annual rates of recruitment or survival'' (50 CFR 216.103). The lack of 
likely adverse effects on annual rates of recruitment or survival 
(i.e., population level effects) forms the basis of a negligible impact 
finding. Thus, an estimate of the number of Level B harassment takes, 
alone, is not enough information on which to base an impact 
determination. In addition to considering estimates of the number of 
marine mammals that might be ``taken'' through behavioral harassment, 
NMFS must consider other factors, such as the likely nature of any 
responses (their intensity, duration, etc.), the context of any 
responses (critical reproductive time or location, migration, etc.), as 
well as the number and nature of estimated Level A harassment takes, 
and the number of estimated mortalities, and effects on habitat.
    In making a negligible impact determination, NMFS considers:
     The number of anticipated injuries, serious injuries, or 
mortalities;
     The number, nature, and intensity, and duration of Level B 
harassment; and
     The context in which the takes occur (e.g., impacts to 
areas of significance, impacts to local populations, and cumulative 
impacts when taking into account successive/contemporaneous actions 
when added to baseline data);
     The status of stock or species of marine mammals (i.e., 
depleted, not depleted, decreasing, increasing, stable, impact relative 
to the size of the population);
     Impacts on habitat affecting rates of recruitment/
survival; and
     The effectiveness of monitoring and mitigation measures.
    For reasons stated previously in this document and based on the 
following factors, the Society's specified activities are not likely to 
cause long-term behavioral disturbance, abandonment of the haulout 
area, injury, serious injury, or mortality because:
    (1) The effects of the Society's operations would be limited to no 
responses, short-term startle responses, or temporary behavioral 
changes due to the short and sporadic duration of the restoration 
activities. Minor and brief responses, such as short-duration startle 
or alert reactions, are not likely to constitute disruption of 
behavioral patterns, such as migration, nursing, breeding, feeding, or 
sheltering.
    (2) The availability of alternate areas for pinnipeds to avoid the 
resultant acoustic and visual disturbances from the restoration 
activities and helicopter operations. Results from previous monitoring 
reports also show that the pinnipeds returned to the various sites and 
did not permanently abandon haul-out sites after the Society conducted 
their activities.
    (3) There is no potential for large-scale movements leading to 
injury, serious injury, or mortality because the Society must delay 
ingress onto NWSR until after the pinnipeds present have slowly entered 
the water.
    NMFS does not anticipate that any injuries, serious injuries, or 
mortalities would occur as a result of the Society's proposed 
activities, and NMFS is not authorizing injury, serious injury, or 
mortality. These species may exhibit behavioral modifications, 
including temporarily vacating the area during the proposed helicopter 
operations and restoration activities to avoid the resultant acoustic 
and visual disturbances. Further, these activities will not take place 
in areas of significance for marine mammal feeding, resting, breeding, 
or calving and would not adversely impact marine mammal habitat. Due to 
the nature, degree, and context of the behavioral harassment 
anticipated, the activities are not expected to impact rates of 
recruitment or survival.
    Based on this notice's analysis of the likely effects of the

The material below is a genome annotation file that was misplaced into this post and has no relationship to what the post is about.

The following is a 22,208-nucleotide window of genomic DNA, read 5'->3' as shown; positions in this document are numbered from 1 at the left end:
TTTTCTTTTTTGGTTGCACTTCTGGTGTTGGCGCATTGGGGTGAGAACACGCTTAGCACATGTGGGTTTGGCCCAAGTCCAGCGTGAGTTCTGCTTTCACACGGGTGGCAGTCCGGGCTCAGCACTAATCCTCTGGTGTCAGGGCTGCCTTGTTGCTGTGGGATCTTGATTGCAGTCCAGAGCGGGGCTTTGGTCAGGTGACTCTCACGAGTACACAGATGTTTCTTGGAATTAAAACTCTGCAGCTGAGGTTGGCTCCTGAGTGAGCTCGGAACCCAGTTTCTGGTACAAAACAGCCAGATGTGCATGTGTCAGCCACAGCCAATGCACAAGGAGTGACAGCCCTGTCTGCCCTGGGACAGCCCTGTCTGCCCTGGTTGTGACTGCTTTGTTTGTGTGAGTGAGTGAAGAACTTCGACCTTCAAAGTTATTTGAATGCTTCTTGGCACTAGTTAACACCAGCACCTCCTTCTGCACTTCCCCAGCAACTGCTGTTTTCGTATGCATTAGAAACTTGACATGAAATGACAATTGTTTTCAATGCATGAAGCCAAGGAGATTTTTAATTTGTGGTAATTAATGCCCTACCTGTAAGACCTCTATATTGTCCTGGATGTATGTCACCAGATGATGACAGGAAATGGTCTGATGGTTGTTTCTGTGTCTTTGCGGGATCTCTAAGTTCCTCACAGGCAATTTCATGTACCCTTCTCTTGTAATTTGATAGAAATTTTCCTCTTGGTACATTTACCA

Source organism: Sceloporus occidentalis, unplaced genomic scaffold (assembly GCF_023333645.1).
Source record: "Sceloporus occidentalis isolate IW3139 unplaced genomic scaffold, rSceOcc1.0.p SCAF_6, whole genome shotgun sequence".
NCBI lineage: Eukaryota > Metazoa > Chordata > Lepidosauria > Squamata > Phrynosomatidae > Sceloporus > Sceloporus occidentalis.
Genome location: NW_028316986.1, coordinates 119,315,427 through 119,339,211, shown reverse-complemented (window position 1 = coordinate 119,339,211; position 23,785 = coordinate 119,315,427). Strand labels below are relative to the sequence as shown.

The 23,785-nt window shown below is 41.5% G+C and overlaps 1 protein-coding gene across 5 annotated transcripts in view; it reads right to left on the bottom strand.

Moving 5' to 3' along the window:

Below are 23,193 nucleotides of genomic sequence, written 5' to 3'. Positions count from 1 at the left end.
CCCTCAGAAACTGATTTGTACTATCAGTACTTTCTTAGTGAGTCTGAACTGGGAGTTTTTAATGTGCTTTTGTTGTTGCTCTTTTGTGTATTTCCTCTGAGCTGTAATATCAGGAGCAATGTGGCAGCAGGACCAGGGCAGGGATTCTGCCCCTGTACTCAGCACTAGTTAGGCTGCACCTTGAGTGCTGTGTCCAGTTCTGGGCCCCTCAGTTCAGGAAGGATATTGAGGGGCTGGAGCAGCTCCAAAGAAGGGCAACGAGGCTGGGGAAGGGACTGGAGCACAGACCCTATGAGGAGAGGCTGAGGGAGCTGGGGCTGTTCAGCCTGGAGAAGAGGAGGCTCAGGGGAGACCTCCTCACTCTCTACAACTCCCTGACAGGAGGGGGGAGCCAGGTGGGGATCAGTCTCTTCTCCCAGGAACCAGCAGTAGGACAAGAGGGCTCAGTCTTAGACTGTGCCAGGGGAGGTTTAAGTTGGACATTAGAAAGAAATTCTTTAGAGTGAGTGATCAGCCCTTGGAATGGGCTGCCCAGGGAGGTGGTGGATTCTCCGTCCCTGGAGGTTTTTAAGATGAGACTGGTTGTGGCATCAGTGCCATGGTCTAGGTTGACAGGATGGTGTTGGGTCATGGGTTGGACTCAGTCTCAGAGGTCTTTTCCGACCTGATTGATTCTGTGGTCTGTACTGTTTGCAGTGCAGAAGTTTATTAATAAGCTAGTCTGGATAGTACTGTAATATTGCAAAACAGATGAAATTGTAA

specified activity on marine mammals and their habitat, and taking into 
consideration the implementation of the proposed monitoring and 
mitigation measures, NMFS finds that the Society's proposed helicopter 
operations and restoration/maintenance activities will have a 
negligible impact on the affected marine mammal species or stocks.

Small Numbers

    As mentioned previously, NMFS estimates that the Society's 
activities could potentially affect, by Level B harassment only, four 
species of marine mammals under our jurisdiction. For each species, 
these estimates are small (each, less than or equal to one percent) 
relative to the population size. These incidental harassment take 
numbers represent approximately 0.14 percent of the U.S. stock of 
California sea lion, 0.42 percent of the eastern U.S. stock of Steller 
sea lion, 0.11 percent of the California stock of Pacific harbor seals, 
and 0.06 percent of the San Miguel Island stock of northern fur seal. 
Because of the required mitigation measures and the likelihood that 
some pinnipeds will avoid the area, no injury or mortality to pinnipeds 
is expected nor requested. The proposed taking would be limited to 
small numbers of marine mammals, relative to the population sizes of 
the affected species or stocks (i.e., for each species, these numbers 
are less than one percent).

[[Page 20180]]

    Based on the analysis contained herein of the likely effects of the 
specified activity on marine mammals and their habitat, and taking into 
consideration the implementation of the mitigation and monitoring 
measures, NMFS finds that the Society's helicopter operations and 
restoration/maintenance activities will take small numbers of marine 
mammals relative to the populations of the affected species or stocks.

Impact on Availability of Affected Species or Stock for Taking for 
Subsistence Uses

    There are no relevant subsistence uses of marine mammals implicated 
by this action.

Endangered Species Act (ESA)

    NMFS does not expect that the Society's proposed helicopter 
operations and restoration/maintenance activities would affect any 
species listed under the ESA. Therefore, NMFS has determined that a 
section 7 consultation under the ESA is not required.

National Environmental Policy Act (NEPA)

    To meet our NEPA requirements for the issuance of an Authorization 
to the Society, NMFS prepared an Environmental Assessment (EA) in 2010 
that was specific to conducting aircraft operations and restoration and 
maintenance work on the St. George Reef Light Station. The EA, titled 
``Issuance of an Incidental Harassment Authorization to Take Marine 
Mammals by Harassment Incidental to Conducting Aircraft Operations, 
Lighthouse Restoration and Maintenance Activities on St. George Reef 
Lighthouse Station in Del Norte County, California,'' evaluated the 
impacts on the human environment of our authorization of incidental 
Level B harassment resulting from the specified activity in the 
specified geographic region. At that time, NMFS concluded that issuance 
of an annual Authorization would not significantly affect the quality 
of the human environment and issued a Finding of No Significant Impact 
(FONSI) for the 2010 EA regarding the Society's activities. In 
conjunction with the Society's 2014 application, NMFS has again 
reviewed the 2010 EA and determined that there are no new direct, 
indirect or cumulative impacts to the human and natural environment 
associated with the Authorization requiring evaluation in a 
supplemental EA and NMFS, therefore, intends to reaffirm the 2010 
FONSI. An electronic copy of the EA and the FONSI for this activity is 
available upon request (see ADDRESSES).

Authorization

    As a result of these determinations, NMFS has issued an 
Authorization to the Society for conducting helicopter operations and 
restoration activities on the St. George Light Station in the northeast 
Pacific Ocean, April 11 through April 30, 2014 and November 1, 2014, 
through April 10, 2015, provided they incorporate the previously 
mentioned mitigation, monitoring, and reporting requirements.

    Dated: April 7, 2014.
Donna S. Wieting,
Director, Office of Protected Resources, National Marine Fisheries 
Service.
[FR Doc. 2014-08157 Filed 4-10-14; 8:45 am]
BILLING CODE 3510-22-P